On Monday afternoon, Oregon State announced that it is parting ways with head coach Gary Andersen after just two and a half seasons. Over the weekend, the Beavers lost 34-10 to the USC Trojans. Here’s the statement from athletic director Scott Barnes:
Cornerbacks/assistant coach Cory Hall will coach the team for the remainder of the season.
Andersen complied a 7-23 record in Corvallis, including a 4-8 season in 2016. It appears as though Andersen does not have a buyout. Here’s the full statement from Oregon State:
“After many discussions with Scott, waiving my contract is the correct decision and enables the young men and the program to move forward and concentrate on the rest of this season,” Andersen said. “Coaching is not about the mighty dollar. It is about teaching and putting young men in a position to succeed on and off the field. Success comes when all parties involved are moving in the same direction.”
“This is an exceptionally difficult time for me, personally and professionally,” Barnes said. “I have known Gary for many years and respect him highly as a person, my friend, a head football coach and an incredible leader of young men. The timing of this is very difficult; however it is the best for all involved.”
“Coach Andersen’s decision to waive his remaining compensation is unprecedented in major college athletics,” Barnes said. “His decision is made for the right reasons and values, and it speaks volumes about the kind of honorable person that Gary Andersen is.”
The release added Oregon State University and Andersen have “mutually agreed to release each other from all future contract obligations and payments,” which he was guaranteed through the 2021 season. ESPN’s Mark Schlabach has the details on just how much that was”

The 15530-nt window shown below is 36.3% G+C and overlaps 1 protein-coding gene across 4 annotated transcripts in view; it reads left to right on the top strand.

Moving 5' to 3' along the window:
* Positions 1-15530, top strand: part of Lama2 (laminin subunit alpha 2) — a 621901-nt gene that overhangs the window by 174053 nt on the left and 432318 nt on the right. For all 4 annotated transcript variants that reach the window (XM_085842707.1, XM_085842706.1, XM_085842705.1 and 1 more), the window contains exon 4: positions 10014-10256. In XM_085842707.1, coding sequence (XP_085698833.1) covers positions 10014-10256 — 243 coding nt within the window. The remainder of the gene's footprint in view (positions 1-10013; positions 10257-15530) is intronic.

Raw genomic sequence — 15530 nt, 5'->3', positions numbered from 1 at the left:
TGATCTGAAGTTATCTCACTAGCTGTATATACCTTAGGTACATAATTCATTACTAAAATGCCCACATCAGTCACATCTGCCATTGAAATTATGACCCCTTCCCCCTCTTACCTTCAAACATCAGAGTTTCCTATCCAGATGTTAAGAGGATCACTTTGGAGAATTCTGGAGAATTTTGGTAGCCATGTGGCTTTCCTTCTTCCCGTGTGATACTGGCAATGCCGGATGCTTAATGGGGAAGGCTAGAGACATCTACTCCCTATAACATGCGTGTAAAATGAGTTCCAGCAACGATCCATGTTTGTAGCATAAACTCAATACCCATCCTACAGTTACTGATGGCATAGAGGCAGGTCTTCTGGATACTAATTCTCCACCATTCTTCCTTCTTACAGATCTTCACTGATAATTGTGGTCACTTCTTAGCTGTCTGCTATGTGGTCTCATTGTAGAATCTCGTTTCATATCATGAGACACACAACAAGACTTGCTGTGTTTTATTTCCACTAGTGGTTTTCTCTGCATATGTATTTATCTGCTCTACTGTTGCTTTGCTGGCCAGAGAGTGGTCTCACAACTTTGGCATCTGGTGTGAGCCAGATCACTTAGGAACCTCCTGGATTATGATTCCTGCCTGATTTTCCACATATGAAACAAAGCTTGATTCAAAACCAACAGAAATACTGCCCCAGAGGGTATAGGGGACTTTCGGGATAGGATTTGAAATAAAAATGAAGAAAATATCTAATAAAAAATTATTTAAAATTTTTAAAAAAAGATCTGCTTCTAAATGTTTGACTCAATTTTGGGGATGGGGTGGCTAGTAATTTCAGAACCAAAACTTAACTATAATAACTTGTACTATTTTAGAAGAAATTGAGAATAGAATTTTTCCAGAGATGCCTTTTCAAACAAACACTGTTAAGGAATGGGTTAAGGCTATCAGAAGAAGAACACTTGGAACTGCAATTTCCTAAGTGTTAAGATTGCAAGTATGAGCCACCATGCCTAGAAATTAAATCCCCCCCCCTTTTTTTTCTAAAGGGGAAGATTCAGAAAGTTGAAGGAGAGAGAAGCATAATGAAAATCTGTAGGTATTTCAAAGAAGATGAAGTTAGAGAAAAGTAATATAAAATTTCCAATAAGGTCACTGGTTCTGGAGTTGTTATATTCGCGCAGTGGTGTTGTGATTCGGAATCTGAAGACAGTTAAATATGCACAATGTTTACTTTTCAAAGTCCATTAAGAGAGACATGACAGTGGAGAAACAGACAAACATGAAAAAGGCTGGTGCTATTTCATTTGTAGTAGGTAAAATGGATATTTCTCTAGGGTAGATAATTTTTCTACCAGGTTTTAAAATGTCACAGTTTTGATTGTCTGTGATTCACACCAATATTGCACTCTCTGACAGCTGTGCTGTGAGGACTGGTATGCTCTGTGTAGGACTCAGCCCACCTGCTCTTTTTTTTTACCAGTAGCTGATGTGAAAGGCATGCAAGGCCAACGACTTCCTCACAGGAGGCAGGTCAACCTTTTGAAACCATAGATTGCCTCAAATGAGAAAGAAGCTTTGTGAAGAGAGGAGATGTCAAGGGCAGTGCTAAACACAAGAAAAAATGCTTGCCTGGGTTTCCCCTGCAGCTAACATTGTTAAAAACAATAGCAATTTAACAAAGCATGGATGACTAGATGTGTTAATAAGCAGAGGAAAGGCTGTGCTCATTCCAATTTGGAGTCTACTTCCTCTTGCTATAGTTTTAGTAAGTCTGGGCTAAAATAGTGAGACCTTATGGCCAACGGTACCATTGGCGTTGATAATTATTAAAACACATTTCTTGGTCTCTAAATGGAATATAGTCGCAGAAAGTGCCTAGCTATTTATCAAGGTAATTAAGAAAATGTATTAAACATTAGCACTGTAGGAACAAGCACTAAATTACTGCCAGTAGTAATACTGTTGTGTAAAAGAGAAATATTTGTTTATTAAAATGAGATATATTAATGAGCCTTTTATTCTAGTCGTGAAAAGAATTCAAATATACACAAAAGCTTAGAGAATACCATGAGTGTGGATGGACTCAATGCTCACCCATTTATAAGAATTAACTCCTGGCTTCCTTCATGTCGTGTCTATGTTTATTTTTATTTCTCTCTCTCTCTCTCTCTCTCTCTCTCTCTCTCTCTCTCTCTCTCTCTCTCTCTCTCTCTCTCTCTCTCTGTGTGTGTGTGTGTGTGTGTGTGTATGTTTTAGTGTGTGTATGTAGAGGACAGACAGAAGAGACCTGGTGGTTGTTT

Oregon State coach Gary Andersen, who mutually agreed to part ways with the Beavers on Monday, also forfeited the money he was owned in the final four years of his contract. He would have been paid more than $ 12 million under the terms of a contract extension he signed in December.
Oregon St would have paid Anderson $ 800K+ for rest of ’17, $ 2.75M for ’18, $ 2.85M for ’19, $ 2.95M for ’20 and $ 3.05M for ’21.
— Mark Schlabach (@Mark_Schlabach) October 9, 2017
After two and a half seasons as head coach in Corvallis, the powers that be have had enough and Andersen is out.
Why’s he out?
The Beavers never really got it going under Andersen. His first season saw the team go 2-10, including 0-9 in the Pac-12. The 4-8 mark in 2016 came with a 3-6 improvement in conference play, but the team stumbled out of the gates this season including a 1-4 start with the only win coming by three points against FCS Portland State. It’s been largely ugly during his tenure, and now it’s done.
Was this the right move?
It seems like it, but there’s the question of what Oregon State believes it is as a program moving forward. It will likely never be as good as it was under former coach Mike Riley. The former Beavers headman was an institution in Corvallis, where he made eight- and nine-win seasons something of a norm. A 10-win 2006 campaign was a highwater mark, but even Riley’s last season before leaving for Nebraska was a 5-7 disappointment. It’s not like Andersen walked into a stocked cupboard, but things haven’t gotten any better under him either.
The Pac-12 also is only getting more competitive, and in-state rival Oregon’s downturn seems to be at an end with Willie Taggert getting that program headed in the right direction. The Beavers must choose wisely here or risk getting left further in the dust.
Where was he before Oregon State?
Andersen made a fairly surprising move from Wisconsin to Oregon State in 2014. Andersen got Utah State to 11-2, and replaced Bret Bielema in Madison shortly after that in 2013. He was successful with the Badgers winning 10 games in 2014 and leading the team to a Big Ten championship game.
It wasn’t all bad, right?
Perhaps the best moment of Andersen’s tenure came at the expense of those rival Ducks. Oregon State beat Oregon in the 2016 version of the Civil War rivalry game and it was a great way to end a trying season. The Beavers will be looking to recapture that magic with whoever the next coach is.